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If You Want Solutions, Take a Walk

Anyone in the working world knows what the afternoon slump feels like. After we have our lunch, we feel energized for an hour or so, but then we tend to get foggy. Productivity can decrease and motivation can certainly take a plunge as the afternoon to quitting time seems to drag on. But, what if there was a way during this time to catalyst our creativity, boost our mood, and even lower our stress levels. I am not talking about a huge commitment to anything at all. One of most simple solutions is a nice walk!

A recent Gallup poll found that 8 out of 10 Americans feel frequently stressed – from work, finances, the political climate, and even family life. These stressors we carry with us day to day and place to place. Work can be one of the areas we try to shut out all the worries we may have, but the truth is, sometimes that stress can be overwhelming and can contribute to the afternoon haze. If you have ever felt hindered by a challenge at work, unable to get through the day, or need a refreshing boost, walking may be your best bet!

I think it is very well-known that exercise of any kind is a good thing when it comes to our health (physically and mentally). Just taking a 30 minute walk over a lunch period can have so many great affects. When we are in a different environment (not at our desk or cubicle), our brains have to work differently to process information. If you are stuck on something, try walking to different part of the building while trying to come up with solutions. If the weather is nice, take a stroll outside to get a new perspective on a challenge that has got you stumped. The new sights, smells, and sounds can awaken different parts of our active mind and can allow us to approach our stressors with new found hope.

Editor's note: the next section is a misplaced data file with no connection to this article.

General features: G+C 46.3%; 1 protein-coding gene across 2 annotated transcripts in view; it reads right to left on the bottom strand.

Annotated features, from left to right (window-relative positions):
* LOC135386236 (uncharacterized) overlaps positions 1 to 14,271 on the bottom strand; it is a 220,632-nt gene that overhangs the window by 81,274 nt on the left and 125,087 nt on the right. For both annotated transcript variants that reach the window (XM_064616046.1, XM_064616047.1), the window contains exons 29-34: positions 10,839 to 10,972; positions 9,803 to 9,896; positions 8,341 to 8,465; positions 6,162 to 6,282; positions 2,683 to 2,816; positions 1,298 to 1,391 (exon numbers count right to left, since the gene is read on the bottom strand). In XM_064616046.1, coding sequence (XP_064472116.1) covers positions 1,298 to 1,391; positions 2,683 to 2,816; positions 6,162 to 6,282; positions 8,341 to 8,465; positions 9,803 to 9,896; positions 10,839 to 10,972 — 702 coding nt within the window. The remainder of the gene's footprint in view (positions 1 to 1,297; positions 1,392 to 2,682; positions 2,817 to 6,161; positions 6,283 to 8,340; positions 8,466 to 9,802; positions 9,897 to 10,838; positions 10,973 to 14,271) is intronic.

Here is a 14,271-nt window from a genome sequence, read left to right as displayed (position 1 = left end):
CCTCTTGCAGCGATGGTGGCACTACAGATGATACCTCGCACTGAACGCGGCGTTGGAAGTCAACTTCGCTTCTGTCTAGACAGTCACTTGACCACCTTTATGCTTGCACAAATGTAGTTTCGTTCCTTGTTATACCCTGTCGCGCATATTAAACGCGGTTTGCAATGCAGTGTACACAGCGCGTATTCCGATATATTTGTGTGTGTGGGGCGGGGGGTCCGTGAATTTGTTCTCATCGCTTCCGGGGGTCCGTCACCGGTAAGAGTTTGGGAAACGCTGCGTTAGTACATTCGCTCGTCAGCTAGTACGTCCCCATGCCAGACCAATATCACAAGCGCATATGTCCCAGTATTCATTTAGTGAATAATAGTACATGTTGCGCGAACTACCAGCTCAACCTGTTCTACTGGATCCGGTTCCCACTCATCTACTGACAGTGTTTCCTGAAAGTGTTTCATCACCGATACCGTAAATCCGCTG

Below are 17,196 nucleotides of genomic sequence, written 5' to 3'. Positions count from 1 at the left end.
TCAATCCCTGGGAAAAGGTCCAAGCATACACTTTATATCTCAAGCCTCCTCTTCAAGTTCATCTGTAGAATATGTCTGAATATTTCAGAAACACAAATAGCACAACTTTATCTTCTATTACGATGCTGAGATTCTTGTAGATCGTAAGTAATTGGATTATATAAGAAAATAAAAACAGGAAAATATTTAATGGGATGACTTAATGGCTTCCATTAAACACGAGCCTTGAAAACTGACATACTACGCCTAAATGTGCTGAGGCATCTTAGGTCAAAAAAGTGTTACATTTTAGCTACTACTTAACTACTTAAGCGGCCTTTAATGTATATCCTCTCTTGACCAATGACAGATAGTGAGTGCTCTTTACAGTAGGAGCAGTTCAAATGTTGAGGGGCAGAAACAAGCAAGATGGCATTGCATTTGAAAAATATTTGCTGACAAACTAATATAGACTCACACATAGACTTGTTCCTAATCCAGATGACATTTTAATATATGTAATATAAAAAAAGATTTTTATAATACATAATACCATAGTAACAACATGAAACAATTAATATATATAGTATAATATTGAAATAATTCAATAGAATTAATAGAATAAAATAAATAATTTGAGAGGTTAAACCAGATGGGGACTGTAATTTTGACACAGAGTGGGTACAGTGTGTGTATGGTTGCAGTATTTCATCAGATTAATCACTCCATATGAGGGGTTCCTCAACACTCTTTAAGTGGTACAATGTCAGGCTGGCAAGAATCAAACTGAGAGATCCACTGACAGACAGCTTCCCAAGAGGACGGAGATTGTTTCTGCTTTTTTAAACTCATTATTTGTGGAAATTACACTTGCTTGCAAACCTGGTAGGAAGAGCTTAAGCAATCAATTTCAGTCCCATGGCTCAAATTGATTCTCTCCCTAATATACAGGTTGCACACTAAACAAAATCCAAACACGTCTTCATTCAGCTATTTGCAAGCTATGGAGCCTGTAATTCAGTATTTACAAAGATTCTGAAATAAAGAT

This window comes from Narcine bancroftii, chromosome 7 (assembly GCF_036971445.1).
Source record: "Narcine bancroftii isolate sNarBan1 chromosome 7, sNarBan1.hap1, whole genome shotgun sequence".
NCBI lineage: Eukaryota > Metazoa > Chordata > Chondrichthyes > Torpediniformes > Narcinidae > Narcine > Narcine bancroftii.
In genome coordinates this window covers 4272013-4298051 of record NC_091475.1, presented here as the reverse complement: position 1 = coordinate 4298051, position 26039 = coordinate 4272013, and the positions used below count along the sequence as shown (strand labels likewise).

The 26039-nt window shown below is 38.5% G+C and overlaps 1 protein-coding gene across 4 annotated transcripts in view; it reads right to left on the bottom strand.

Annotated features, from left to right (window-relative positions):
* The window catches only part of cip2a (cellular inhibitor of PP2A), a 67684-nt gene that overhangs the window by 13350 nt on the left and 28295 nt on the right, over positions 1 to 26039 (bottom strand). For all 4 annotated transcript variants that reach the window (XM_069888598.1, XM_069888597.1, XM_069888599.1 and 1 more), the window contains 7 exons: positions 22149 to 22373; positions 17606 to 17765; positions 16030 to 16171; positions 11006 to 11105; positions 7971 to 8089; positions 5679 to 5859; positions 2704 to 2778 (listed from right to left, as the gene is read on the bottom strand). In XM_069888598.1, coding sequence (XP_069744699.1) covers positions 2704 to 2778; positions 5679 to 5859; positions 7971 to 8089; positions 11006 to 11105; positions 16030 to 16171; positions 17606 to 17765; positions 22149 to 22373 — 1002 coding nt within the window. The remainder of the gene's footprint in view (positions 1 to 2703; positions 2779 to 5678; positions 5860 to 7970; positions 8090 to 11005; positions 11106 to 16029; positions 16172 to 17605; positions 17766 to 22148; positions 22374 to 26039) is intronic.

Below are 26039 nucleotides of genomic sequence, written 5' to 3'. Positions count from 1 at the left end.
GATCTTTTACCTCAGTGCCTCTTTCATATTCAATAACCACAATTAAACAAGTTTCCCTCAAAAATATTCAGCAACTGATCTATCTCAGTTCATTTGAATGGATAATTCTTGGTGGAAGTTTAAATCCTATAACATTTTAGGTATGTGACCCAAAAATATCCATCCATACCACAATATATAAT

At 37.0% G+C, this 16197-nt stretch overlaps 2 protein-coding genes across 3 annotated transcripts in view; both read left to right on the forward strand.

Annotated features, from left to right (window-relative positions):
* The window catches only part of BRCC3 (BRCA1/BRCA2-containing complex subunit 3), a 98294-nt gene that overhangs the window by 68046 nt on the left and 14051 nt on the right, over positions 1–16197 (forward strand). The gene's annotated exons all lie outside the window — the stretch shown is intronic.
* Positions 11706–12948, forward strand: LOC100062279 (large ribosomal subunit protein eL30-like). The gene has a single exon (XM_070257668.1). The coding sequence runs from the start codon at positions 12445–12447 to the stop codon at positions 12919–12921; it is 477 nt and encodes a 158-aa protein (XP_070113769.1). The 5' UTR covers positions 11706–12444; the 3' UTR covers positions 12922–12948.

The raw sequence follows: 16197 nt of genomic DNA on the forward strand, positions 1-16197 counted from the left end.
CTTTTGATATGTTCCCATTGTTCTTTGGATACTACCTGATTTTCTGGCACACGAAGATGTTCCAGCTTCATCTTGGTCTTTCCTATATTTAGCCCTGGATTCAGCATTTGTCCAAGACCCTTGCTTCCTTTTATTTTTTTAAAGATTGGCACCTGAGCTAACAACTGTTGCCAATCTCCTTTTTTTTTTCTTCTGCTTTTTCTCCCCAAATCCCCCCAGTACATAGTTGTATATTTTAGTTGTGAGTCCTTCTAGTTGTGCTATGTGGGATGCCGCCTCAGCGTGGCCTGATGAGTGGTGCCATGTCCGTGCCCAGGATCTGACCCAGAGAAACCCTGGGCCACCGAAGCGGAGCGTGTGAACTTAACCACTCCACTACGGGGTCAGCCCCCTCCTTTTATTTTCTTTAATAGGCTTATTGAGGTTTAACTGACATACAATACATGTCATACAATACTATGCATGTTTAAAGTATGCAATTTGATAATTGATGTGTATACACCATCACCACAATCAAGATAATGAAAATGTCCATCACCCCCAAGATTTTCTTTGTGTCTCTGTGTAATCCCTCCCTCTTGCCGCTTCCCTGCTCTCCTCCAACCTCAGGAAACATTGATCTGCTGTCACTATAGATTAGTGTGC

Can’t make it outside? Don’t have enough space to walk? Little changes can help as well. If you sit at work, rethink how long you stay in one position. Around 86% of American workers sit all day at work (2). Alan Hedge, a design and ergonomics professor at Cornell, recommends you change positions every 8 minutes, and take a two-minute “moving break” at least twice an hour.